The silver scratch-panel was already half rubbed off, perhaps by my thumb as I drank the soda. I twirled the empty bottle in my hands, debating whether or not to bother scratching the rest. I hated the way that silver stuff got jammed under my thumbnail. And I never won anything anyway. The yellow banner across the top of the label read “over one million dollars in prizes to give away! Just scratch the panel to win instant prizes”.
I scraped my thumbnail over the remaining silver. All I’ll win is another soda or something, I thought. Probably not worth it. I stood up, about to toss the bottle into the recycling bin across from the bench where I sat. As I wandered across the path, face tilted upward to absorb as much of the warm spring sunshine as I could before returning to my desk, I stumbled into something.
“Excuse me!” The voice was hoarse, as if the speaker had not used it much recently.
“I’m so sorry!” I looked at the man I’d run into. He was tall and thin, stooped over as if to disguise his height. A thick, matted beard covered his face, making it impossible to gauge his age. He was dressed in a too-large grey raincoat, despite the day’s warmth.
“You should look where you’re going!”
“I know.” I ducked my head. “Are you all right? I didn’t hurt you did I?”
“I’ll live.” I sensed a note of humour in his reply and looked up, my eyes meeting his. They were extraordinary eyes, dark blue and fringed with the longest, darkest eyelashes I’d ever seen.
The man started walking away, the torn hem of his coat dragging on the ground behind him. He had an odd hitching gait, as if one leg was longer than the other. I watched until he rounded the bend in the path and was out of sight. Glancing down at my watch I started. It was well past the end of my lunchbreak. I turned and hurried across the park, back to my office and the columns of figures that awaited me.
Breathless, I flung myself in my chair. I realised I was still holding the empty bottle and put it next to my computer, promising myself I’d recycle it on the way out. I turned to the screen and was soon immersed in accounts.
Two hours later, I returned from the break room, a steaming cup of coffee cradled in my hands. As I set it down on my desk, the empty bottle rolled off and bounced under the desk. I picked it up and set it back on the desk. As I did, the scratched off part of the panel caught my eye. “000” was all that was visible, the rest still hidden beneath the silver coating. I started, so I might as well finish I told myself, pulling the bottle towards me. I slid my nail across the panel, revealing another zero.
“Probably just a whole row of naughts” I whispered as I slid my nail over the last sliver of silver, revealing a solid number one and a dollar sign.
I sat staring at the bottle, figures and sums crashing through by head. My husband’s loan: $3 800.00 remaining. My credit card, maxed out at $2 500.00. The growing pile of bills beside my desk at home, red “overdue” stamps on them. The $150.00 my son needed to go on school camp. This empty soda bottle was the answer.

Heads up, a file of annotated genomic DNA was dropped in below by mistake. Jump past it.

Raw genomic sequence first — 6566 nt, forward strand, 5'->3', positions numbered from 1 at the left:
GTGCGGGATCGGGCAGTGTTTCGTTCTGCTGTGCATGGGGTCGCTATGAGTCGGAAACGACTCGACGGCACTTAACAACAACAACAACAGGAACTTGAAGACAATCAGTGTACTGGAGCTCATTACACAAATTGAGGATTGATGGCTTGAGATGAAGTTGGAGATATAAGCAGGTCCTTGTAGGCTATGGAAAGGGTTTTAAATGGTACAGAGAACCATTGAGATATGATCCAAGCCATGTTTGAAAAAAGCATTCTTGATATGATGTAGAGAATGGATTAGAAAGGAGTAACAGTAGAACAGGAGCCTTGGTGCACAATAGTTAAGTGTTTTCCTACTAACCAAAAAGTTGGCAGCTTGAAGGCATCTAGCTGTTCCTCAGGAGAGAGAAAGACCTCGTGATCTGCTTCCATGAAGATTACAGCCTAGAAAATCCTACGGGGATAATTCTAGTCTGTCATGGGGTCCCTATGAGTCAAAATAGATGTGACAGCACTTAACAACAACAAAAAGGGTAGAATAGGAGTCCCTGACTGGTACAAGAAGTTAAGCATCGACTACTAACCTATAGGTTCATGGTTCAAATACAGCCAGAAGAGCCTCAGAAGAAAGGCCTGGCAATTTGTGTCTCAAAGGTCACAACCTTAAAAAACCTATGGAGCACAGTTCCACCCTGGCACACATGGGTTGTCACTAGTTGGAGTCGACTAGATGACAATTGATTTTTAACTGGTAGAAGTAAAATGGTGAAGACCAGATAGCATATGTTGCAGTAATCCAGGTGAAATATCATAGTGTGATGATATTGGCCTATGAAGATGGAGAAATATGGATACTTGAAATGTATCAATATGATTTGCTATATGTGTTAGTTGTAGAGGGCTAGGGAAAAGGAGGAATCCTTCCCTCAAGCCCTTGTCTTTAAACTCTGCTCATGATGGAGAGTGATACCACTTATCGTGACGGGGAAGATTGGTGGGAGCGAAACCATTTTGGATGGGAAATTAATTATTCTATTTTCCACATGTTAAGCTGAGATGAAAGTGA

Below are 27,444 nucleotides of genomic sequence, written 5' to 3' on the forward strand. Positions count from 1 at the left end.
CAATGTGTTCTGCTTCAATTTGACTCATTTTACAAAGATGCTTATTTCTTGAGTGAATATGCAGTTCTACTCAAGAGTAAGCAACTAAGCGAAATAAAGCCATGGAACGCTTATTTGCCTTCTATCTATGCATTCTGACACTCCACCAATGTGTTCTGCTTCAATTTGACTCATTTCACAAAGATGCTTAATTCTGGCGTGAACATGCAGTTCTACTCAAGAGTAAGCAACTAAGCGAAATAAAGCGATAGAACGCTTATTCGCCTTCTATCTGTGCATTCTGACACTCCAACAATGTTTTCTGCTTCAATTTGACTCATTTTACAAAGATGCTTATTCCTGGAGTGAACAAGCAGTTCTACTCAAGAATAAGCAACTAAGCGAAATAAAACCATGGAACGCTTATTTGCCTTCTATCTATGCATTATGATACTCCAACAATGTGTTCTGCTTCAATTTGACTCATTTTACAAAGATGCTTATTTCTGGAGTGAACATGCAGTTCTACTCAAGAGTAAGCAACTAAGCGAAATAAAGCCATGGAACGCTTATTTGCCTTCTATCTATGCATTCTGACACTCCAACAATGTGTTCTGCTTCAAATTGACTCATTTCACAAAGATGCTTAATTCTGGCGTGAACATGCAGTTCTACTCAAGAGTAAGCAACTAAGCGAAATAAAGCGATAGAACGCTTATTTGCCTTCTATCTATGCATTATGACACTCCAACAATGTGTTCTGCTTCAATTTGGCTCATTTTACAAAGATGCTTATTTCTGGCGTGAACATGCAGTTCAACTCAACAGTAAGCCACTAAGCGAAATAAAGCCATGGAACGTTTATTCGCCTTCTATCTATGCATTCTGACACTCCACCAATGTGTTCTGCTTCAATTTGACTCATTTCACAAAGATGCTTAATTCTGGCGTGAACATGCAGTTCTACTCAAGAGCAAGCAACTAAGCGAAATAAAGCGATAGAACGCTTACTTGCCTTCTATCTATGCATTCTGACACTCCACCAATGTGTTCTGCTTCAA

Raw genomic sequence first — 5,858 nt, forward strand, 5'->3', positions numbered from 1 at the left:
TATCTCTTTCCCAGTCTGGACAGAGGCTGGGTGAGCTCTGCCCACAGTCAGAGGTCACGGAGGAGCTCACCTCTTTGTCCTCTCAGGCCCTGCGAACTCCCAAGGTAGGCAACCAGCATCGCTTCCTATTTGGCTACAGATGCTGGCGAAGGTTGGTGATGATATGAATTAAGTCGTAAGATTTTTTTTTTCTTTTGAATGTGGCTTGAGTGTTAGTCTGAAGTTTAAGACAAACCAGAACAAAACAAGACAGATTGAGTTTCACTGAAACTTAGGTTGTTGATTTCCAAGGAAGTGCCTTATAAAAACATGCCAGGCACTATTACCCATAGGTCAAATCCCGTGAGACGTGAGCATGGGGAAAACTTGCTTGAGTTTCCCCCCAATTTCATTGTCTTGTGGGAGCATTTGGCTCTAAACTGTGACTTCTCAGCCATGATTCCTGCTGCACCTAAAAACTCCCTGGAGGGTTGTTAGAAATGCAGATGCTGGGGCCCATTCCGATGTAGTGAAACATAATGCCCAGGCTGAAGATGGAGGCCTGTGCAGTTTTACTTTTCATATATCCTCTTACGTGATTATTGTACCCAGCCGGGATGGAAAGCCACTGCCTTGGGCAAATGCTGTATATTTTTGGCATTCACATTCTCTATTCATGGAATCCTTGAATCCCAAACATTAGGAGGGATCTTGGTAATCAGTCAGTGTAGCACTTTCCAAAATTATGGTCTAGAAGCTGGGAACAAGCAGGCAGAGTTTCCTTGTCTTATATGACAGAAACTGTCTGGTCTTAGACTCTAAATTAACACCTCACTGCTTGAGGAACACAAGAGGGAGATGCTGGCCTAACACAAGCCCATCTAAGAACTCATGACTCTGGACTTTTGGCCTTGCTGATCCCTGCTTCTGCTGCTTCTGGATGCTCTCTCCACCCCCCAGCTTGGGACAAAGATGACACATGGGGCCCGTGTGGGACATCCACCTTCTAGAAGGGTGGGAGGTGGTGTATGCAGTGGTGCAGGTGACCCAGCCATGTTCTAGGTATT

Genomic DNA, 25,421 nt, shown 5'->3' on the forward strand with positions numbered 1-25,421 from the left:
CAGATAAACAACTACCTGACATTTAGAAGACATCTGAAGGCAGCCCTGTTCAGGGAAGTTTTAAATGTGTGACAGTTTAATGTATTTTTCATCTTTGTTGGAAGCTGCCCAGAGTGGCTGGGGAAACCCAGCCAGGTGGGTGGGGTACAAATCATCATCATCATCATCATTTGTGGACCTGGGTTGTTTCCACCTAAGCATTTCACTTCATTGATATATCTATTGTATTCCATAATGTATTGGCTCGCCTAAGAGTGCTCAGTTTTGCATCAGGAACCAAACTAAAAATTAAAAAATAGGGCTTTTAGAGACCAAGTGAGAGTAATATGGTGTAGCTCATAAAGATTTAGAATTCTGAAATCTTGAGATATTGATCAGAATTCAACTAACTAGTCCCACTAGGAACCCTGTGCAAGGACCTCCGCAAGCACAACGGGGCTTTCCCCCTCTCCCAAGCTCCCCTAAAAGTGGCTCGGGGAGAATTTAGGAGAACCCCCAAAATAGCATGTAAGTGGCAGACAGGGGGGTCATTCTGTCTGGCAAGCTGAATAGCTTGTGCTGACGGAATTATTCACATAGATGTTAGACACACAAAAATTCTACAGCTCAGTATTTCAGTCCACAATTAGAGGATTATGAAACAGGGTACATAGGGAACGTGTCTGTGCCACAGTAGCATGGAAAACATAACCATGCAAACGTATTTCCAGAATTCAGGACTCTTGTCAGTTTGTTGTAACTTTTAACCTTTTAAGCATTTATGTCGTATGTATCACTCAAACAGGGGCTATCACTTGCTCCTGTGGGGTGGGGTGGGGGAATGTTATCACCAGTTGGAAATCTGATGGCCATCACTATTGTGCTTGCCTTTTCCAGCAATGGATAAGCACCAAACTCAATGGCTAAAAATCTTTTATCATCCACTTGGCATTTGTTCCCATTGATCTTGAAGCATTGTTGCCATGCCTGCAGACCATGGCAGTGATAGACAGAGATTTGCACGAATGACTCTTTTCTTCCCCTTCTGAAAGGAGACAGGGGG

In a daze I switched off my computer and grabbed my purse.
“I’ve got to go, Lindsay!” I called as I passed the reception desk, empty bottle clutched in my hands.
The headquarters of the soda company were in a huge building at the outskirts of town. Vending machines lined the foyer, bathing it in a weird muddy coloured glow. The receptionist was dwarfed by the enormous desk she sat behind, telephone glued to her ear.
“Be with you in a second,” she mumbled as I walked up to the mammoth construction. I didn’t answer, just held out the empty bottle, pointing at the bold type proclaiming my $10 000 win.
“Congratulations!” The woman who had been summoned to the foyer had a huge smile, revealing a lot of very white teeth. “You’re the first winner in the region! You must be thrilled! I’m Kitty Larsen.”
“I am,” I managed. “Kind of overwhelmed, but thrilled.”
“So.” She sat down on one of the oversized sofas, pulling a pen from her upswept hairdo. “Which charity are you going to donate the money to?”
“Charity?” I stared at her. “I wasn’t going to donate it. My husband’s been out of work for six months. We need this money!”
“The terms and conditions state that the money must be given to someone else. Didn’t you read the fine print?” Kitty held out the bottle to me once more, pointing at the rows of tiny lettering printed on the backside of the label. I squinted at it, alarmed when I saw the line “To promote generosity and the spirit of giving, instant cash prize winners are required to give their winnings to a third party, preferably the charitable organization of their choice.”
My heart sank into my stomach as my dream of financial solvency, for at least a month, were crushed.
“I can’t give it to my husband, can I?” I asked without hope.
Kitty shook her head. “I’m afraid not. This promotion has been designed to promote sharing, and giving. Is there anyone you would like the money to go to? A hospice? Halfway house…” A pair of blue eyes suddenly floated before me and I remembered the stooped man at the park. If I hadn’t crashed into him, I would have thrown the bottle into the recycling without even looking under the panel.
“I know who I want the money to go to,” I said quietly. “But I’m not sure how to find him.”